The withdrawal of U.S. troops from Afghanistan next year will mark a milestone on the path to ending the so-called “war on terror.” But as a practical matter, what will it actually mean for U.S. counterterrorism operations beyond Afghanistan?
Part of the answer may be decided in the coming weeks, as Congress debates its annual defense authorization bill. The National Defense Authorization Act, or NDAA, covers everything from the purchase of new missile systems to the funding of pensions for retired troops. But it also plays an important role in key policy matters like whether and how the U.S. government will be able to close the notorious detention center at Guantanamo Bay.
In October, Brigadier General Mark Martins, Chief Prosecutor for the Guantanamo military commissions, acknowledged that the drawdown of troops from Afghanistan raises the question whether the United States will still have the legal right to detain the 164 detainees left at Guantanamo. “In the words of the Supreme Court, the authority to detain — if you’re detaining based on someone being a belligerent — can unravel as hot wars end,” Martins told the Washington Post. “And I think that’s a real question.” Martins was referring to the authority under the international laws of war to detain “combatants” until the end of hostilities.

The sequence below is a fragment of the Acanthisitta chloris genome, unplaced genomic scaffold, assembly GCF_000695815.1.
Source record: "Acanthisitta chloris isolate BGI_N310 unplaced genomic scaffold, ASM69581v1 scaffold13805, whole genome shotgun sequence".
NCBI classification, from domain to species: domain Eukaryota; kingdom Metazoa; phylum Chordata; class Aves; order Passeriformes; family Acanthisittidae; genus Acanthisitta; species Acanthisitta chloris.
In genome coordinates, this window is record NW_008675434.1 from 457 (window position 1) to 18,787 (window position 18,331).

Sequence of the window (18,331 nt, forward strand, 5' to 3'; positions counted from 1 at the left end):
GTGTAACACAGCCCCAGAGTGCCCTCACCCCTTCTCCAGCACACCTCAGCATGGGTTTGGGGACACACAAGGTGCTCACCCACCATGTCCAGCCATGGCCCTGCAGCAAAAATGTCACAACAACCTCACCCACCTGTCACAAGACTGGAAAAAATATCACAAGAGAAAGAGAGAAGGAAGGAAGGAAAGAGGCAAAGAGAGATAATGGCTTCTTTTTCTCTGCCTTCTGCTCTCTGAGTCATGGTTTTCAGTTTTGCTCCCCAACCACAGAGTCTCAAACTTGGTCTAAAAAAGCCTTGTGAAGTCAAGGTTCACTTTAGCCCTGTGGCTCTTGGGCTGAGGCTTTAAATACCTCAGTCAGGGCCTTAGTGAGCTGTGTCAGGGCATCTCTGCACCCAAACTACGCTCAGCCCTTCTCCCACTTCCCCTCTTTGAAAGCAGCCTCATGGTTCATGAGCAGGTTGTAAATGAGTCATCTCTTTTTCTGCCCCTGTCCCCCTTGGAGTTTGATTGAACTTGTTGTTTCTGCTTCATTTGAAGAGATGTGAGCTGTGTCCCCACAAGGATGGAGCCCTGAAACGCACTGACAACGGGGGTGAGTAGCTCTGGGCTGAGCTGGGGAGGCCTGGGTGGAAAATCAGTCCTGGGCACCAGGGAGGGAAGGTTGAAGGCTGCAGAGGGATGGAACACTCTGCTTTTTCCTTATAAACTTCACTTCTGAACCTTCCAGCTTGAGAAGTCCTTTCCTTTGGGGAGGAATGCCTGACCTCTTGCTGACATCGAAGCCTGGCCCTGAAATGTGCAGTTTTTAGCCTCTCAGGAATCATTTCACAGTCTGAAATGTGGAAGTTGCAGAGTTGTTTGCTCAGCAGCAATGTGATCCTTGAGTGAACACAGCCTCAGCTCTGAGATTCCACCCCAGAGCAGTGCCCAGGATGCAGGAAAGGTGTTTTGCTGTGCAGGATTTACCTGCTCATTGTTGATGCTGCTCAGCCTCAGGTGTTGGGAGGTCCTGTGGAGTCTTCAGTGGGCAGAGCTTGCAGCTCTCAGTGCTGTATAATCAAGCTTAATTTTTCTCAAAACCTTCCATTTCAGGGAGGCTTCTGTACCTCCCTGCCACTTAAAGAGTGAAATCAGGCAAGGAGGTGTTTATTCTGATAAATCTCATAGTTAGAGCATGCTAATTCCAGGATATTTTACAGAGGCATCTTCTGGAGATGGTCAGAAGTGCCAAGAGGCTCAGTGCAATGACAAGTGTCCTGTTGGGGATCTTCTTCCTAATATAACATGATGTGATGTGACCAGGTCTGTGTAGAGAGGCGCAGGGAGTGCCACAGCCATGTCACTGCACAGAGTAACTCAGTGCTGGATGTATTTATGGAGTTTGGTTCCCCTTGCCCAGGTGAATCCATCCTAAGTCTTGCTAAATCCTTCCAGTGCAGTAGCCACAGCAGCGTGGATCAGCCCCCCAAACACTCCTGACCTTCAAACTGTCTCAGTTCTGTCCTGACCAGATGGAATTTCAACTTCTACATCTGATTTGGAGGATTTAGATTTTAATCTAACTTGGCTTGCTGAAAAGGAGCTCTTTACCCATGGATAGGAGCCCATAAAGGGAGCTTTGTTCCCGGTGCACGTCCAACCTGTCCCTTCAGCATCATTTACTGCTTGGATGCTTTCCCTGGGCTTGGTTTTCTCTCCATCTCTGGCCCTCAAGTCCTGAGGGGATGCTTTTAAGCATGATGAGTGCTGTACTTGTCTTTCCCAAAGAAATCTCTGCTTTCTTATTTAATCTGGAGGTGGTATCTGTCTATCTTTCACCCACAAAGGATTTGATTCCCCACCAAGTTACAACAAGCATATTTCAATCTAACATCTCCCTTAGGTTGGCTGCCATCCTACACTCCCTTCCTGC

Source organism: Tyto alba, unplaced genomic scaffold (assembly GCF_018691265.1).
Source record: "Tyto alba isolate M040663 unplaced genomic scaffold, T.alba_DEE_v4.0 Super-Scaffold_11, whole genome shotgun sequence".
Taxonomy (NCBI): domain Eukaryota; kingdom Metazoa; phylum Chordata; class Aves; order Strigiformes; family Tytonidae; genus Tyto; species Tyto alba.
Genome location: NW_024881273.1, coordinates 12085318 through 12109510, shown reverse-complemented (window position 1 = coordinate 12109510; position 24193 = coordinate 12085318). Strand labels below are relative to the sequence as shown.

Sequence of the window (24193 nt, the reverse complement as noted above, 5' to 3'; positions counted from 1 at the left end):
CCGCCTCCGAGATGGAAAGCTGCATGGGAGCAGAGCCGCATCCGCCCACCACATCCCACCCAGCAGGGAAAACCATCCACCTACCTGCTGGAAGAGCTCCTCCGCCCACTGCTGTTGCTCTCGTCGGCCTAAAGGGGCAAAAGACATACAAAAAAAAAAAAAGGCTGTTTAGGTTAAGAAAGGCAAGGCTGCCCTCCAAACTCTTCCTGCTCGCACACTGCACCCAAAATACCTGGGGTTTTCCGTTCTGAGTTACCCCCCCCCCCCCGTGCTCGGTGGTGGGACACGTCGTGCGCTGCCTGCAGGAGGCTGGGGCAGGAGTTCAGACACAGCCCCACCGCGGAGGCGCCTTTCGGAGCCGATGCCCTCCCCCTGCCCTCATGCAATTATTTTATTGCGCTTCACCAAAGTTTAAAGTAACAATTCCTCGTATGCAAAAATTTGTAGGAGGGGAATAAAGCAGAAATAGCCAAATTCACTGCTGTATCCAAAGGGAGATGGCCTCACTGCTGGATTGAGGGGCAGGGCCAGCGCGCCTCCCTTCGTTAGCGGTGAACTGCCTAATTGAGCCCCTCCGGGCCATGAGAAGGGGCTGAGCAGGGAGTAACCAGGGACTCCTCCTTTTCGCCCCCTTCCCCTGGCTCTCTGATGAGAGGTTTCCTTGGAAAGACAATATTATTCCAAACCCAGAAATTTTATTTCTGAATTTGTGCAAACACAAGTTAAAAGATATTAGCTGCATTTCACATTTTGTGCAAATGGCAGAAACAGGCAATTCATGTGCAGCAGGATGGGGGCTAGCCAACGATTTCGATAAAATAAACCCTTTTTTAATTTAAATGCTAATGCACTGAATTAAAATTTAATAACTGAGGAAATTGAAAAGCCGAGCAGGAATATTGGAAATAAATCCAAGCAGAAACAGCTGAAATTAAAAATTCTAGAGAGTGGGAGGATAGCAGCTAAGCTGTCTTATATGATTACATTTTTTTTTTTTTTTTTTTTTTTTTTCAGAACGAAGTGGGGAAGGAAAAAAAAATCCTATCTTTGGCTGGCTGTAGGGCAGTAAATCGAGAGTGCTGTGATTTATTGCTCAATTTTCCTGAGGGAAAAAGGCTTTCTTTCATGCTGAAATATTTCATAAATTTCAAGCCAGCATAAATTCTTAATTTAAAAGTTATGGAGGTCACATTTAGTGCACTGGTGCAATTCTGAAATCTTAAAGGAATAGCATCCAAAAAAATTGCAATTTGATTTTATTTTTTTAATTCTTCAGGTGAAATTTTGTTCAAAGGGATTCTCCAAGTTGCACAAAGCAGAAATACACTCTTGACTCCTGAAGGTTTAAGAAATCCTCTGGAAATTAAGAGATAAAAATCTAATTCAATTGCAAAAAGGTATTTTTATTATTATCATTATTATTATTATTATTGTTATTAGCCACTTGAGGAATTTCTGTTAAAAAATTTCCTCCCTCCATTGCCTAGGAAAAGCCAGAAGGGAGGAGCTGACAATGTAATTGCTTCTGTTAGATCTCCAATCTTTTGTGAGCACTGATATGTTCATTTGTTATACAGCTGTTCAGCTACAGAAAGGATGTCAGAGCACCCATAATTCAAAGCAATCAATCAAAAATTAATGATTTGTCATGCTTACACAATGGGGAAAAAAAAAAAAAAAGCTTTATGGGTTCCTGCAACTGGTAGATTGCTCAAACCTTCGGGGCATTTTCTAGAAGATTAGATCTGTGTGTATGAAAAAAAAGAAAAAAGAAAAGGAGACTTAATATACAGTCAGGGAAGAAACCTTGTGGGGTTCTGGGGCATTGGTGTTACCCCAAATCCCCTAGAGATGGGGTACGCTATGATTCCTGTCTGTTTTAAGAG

Even University of Texas law professor Robert Chesney, who’s argued that the legal framework isn’t all that important to future U.S. military operations, agrees that an ongoing armed conflict, as defined by the laws of war, provides the basis for the United States’ authority to continue detaining the current prison population at Guantanamo Bay. When the United States withdraws its troops, that basis may quickly disappear.
President Obama has made clear that, 12 years and more than a trillion dollars later, it’s time to start thinking about how this war is going to end: “We must define the nature and scope of this struggle, or else it will define us.”
Closing the Guantanamo Bay prison is critical to defining the ongoing struggle against terrorism as one that Americans can fight with their heads held high. It’s now up to Congress to help the president move in that direction. Most importantly, as it negotiates a new NDAA, Congress should lift the restrictions now in place that complicate efforts to transfer even detainees repeatedly approved to leave the prison years ago.
Current restrictions also prevent the transfer of any Guantanamo detainees to the United States – even for trial. That’s kept the massive, costly complex in Cuba open to house just 164 prisoners who could be housed just as securely in existing federal prisons on U.S. soil. It’s also led to the absurd spectacle many of us have been witnessing in the US military commissions at Guantanamo. To handle just two active cases, the government has been flying a judge, large teams of lawyers, witnesses, experts, observers and media to the US Navy base and back to observe a handful of pre-trial hearings that move the cases along at a snail’s pace. The five men accused of the 9/11 attacks 12 years ago are still nowhere near even getting a trial date due to the enormous challenges of trying the nation’s most complex international terrorism case ever in an inexperienced makeshift justice system at Guantanamo.